What are the components of a grow tent?
In essence a grow tent is made up of a rigid frame that a light weight, but strong, fabric cover fits over. It will have access points to allow you to hook up a grow light and gain access to be able to tend to your plants. The image above of the Apollo Horticulture 48”x48”x80” Mylar Hydroponic Grow Tent is a pretty typical example.
You then get lights, ventilation and thermometers which hang off the frame and poke through openings in the fabric to make it all work.
You can’t just put your plants in a dark box and expect them to grow they need light nutrients and air – you need to replicate what they get outside in the ground.
There are grow tents for every budget and size. There are complete grow tent kits like this one that are carefully put together to make sure you can start growing with the minimum of fuss. Considering you can get a pretty good looking grow tent for around $100 the kit seems expensive to me so before I buy one I thought I would have a bit closer look at what it’s all about. The following is a result of my research I hope it helps you I wish I could have found something similar. I’ll also try to figure out what else I need besides just the tent. Up until now I’ve just used a grow light in my garage but I’m thinking of scaling up.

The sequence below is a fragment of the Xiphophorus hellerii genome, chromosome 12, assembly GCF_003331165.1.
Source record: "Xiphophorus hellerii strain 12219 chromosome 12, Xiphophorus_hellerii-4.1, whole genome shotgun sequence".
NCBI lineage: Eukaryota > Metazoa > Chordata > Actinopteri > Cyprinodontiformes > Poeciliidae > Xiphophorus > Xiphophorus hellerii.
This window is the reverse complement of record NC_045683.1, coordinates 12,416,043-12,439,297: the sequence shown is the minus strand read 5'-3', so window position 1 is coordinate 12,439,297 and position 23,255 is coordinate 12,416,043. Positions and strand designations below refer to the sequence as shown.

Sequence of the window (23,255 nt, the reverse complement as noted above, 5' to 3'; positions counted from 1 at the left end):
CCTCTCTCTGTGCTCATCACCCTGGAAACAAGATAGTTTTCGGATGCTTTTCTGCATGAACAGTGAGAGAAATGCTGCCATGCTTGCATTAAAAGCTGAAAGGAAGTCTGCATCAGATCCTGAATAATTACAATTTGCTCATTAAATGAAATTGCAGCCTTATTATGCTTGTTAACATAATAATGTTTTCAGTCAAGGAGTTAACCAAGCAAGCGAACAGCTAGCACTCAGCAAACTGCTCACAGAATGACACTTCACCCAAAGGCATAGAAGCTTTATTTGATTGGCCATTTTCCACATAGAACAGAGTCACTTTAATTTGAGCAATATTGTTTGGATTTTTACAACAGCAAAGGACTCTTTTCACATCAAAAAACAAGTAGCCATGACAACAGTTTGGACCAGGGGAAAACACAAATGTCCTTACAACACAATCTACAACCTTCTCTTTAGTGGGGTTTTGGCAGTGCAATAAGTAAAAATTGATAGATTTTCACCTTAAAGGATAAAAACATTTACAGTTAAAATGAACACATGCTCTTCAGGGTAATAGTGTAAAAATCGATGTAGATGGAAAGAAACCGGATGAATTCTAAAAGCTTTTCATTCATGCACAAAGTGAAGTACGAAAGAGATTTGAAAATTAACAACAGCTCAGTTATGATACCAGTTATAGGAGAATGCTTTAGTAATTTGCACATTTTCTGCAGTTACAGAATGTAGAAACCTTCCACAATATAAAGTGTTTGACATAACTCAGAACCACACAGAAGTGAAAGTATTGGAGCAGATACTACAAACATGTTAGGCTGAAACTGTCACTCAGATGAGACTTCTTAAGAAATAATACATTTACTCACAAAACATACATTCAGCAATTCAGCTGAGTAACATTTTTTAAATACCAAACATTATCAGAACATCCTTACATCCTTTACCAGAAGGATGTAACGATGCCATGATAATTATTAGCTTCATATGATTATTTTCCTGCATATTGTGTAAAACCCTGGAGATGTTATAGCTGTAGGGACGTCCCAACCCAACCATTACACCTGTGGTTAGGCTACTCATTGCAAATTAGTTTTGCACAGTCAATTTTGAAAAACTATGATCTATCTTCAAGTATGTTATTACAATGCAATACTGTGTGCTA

There are a few things to take into account when choosing a grow tent.
A quick check of Amazon.com using the search term Grow Tent reveals over 7,000 grow tent related products. There are grow lights and all sorts of grow tent accessories. There is obviously a lot of people growing things indoors or at least in controlled environments.
Obviously you need a frame to support the fabric and to stop the fabric leaning all over your plants. Most of the product descriptions just say heavy duty or solid rather than tell you how big and thick and strong it is. Most are aluminium a quick read of a few product reviews seem to indicate that they are all strong enough with some even saying that the heaviness of the frame can be a bit of pain as it is more cumbersome to erect or move if you have to. You want it to be light weight yet strong it needs to support the weight of the fabric and all the lights and fans that you need to hang off it.
Many of the grow tents available are made of a product called Mylar. Mylar is a registered trademark owned by Dupont. There is a link to a FAQ sheet about Mylar here. The generic term for this material is Polyester Film or Plastic Sheet. In the case of a grow tent it is a strong, durable heavy, duty material usually nylon or polyester on the outside and it is then bonded to a inner layer that is reflective. So even if it isn’t called Mylar it still could be perfectly fine just not the brand name product.